Legal words are quite important for the lawyers here including some among them.
1) adj. in violation of statute, regulation or ordinance, which may be criminal or merely not in conformity. Thus, an armed robbery is illegal, and so is an access road which is narrower than the county allows, but the violation is not criminal. 2) status of a person residing in a country of which he/she is not a citizen and who has no official permission to be there.
n. an alien (non-citizen) who has entered the United States without government permission or stayed beyond the termination date of a visa.
n. an agreement to do something that is so indefinite one cannot tell what is to be done or the performance is optional (usually because it is just a gesture and not a true agreement). Therefore, the other party need not perform or pay since he/she got nothing in what he/she may have thought was a contract.
adj. a commonly heard objection to introducing evidence in a trial on the ground that it had nothing substantial to do with the case or any issue in the case. It can also apply to any matter (such as an argument or complaint) in a lawsuit which has no bearing on the issues to be decided in a trial. The public is often surprised at what is immaterial, such as references to a person's character or bad deeds in other situations.
adv. 1) at once. 2) in orders of the court or in contracts it means "as soon as can be done" without excuse.
v. to select and install a jury.
n. the act of selecting a jury from the list of potential jurors, called the "panel" or "venire." The steps are 1) drawing names at random from a large number of jurors called; 2) seating 12 tentative jurors (or fewer where agreed to); 3) hearing individual juror requests for being excused, to be determined by the judge; 4) questions from judge and lawyers for both sides, called "voir dire"; 5) challenges of tentative jurors either for cause (decided by the judge) or peremptory (no reason given) by the lawyers; 6) swearing in the jurors who survive this process.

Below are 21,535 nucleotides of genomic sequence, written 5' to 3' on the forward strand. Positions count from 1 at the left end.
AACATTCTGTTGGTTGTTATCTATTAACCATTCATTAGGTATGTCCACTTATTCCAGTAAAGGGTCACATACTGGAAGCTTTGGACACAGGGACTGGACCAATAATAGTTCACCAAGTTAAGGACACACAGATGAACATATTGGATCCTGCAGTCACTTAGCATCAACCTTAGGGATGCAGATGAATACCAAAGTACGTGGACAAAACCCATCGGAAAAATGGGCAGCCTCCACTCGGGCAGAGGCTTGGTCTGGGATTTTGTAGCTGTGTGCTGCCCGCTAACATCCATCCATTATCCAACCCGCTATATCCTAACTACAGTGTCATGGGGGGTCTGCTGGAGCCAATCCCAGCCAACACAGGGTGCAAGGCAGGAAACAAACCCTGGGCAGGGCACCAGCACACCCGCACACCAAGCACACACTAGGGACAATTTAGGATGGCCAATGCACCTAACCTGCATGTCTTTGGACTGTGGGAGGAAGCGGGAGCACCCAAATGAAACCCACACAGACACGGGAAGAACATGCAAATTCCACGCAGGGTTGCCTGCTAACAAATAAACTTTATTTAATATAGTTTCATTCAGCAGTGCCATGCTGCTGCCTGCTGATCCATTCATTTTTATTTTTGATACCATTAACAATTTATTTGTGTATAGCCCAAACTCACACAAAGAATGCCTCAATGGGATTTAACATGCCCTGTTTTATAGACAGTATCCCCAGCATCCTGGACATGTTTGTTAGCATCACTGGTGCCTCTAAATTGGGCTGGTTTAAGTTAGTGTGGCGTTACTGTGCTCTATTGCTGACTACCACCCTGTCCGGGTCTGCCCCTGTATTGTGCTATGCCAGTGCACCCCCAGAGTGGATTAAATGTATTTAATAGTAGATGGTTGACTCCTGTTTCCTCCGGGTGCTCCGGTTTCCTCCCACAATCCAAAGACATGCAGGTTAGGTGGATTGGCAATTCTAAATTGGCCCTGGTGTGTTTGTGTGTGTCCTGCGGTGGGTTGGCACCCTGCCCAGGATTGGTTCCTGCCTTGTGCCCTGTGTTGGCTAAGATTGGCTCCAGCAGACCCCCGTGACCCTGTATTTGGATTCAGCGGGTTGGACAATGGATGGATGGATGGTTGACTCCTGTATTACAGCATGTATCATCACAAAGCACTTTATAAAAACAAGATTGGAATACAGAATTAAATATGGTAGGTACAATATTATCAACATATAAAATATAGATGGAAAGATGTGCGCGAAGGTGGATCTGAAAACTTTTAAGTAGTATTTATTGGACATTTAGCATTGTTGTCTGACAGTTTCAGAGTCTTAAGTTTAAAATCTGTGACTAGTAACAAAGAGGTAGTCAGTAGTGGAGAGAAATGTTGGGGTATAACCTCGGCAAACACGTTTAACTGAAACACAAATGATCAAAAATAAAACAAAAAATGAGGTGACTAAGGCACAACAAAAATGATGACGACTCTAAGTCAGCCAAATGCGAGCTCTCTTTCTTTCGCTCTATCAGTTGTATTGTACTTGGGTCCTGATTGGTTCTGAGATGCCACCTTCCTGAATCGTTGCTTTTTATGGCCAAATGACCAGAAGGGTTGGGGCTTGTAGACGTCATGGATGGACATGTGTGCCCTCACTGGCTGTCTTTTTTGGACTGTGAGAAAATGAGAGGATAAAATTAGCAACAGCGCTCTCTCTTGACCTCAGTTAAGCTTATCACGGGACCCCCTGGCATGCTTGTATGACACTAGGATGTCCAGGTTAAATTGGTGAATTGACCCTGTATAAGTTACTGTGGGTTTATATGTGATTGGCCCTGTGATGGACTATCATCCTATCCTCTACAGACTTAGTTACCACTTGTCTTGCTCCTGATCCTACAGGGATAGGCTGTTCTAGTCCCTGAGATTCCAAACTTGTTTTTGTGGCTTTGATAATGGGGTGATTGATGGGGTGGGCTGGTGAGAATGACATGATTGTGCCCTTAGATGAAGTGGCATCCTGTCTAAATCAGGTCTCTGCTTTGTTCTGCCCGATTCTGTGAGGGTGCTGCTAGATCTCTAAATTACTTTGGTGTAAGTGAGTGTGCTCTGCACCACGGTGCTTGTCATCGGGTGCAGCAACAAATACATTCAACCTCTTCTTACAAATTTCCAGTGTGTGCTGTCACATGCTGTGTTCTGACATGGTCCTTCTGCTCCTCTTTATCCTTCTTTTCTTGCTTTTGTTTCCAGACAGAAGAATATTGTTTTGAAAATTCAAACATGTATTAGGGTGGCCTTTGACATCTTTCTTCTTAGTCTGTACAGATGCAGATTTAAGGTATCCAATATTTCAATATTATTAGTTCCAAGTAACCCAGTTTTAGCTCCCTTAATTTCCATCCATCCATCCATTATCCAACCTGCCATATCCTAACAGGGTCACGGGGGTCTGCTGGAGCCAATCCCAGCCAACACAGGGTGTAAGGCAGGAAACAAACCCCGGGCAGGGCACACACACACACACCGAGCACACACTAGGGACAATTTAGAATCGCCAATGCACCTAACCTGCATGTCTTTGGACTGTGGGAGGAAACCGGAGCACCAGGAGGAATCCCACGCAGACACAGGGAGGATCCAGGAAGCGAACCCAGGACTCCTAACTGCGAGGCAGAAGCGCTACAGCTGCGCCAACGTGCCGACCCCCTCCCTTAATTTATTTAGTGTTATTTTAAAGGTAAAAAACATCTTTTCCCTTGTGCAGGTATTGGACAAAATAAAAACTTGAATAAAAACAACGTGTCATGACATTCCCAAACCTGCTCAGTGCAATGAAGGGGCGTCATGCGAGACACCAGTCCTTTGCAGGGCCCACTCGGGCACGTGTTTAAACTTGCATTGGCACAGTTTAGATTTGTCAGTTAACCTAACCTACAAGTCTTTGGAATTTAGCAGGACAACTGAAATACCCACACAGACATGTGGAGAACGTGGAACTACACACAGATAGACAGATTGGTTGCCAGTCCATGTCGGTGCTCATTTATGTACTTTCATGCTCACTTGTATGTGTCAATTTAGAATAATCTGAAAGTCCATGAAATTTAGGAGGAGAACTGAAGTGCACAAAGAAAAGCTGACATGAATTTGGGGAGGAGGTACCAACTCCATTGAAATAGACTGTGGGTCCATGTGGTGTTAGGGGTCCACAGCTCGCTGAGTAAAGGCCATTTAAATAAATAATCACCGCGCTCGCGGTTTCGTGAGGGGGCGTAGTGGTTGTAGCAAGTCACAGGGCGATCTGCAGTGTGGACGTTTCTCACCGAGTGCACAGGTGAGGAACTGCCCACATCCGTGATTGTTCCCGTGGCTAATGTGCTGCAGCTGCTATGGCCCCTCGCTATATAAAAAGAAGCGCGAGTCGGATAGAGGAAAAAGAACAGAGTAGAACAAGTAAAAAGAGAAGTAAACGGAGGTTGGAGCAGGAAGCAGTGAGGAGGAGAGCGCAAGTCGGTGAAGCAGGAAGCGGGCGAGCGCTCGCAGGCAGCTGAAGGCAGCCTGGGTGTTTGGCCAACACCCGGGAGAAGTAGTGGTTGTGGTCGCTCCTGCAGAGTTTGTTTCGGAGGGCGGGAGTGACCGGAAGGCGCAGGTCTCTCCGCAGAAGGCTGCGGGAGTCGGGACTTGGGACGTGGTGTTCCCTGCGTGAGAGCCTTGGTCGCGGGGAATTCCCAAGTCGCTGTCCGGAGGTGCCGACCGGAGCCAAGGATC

v. 1) to discredit the testimony of a witness by proving that he/she has not told the truth or has been inconsistent, by introducing contrary evidence, including statements made outside of the courtroom in depositions or in statements of the witness heard by another. 2) to charge a public official with a public crime for which the punishment is removal from office. One President, Andrew Johnson in 1868, was charged with violation of federal laws in a politically motivated impeachment, but was acquitted by the margin of one vote in a trial held by the Senate. President Richard Nixon resigned in 1974 rather than face impending impeachment charges brought by the House of Representatives in the Watergate affair, in which he was accused of obstructing the investigation and lying to Congress about his participation. Several federal judges have been impeached and nine have been found guilty by the Senate.
n. 1) discrediting a witness by showing that he/she is not telling the truth or does not have the knowledge to testify as he/she did. 2) the trying of a public official for charges of illegal acts committed in the performance of public duty. It is not the conviction for the alleged crime nor the removal from office. It is only the trial itself.
n. a procedural device before trial in which a party brings a third party into the lawsuit because that third party is the one who owes money to an original defendant, which money will be available to pay the original plaintiff. The theory is that two cases may be decided together and justice may be done more efficiently than having two suits in a series.
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Why do we for got our own ancestral roots in the epics, Upanishads etc and adopting foreign Maxim's?11 May 2019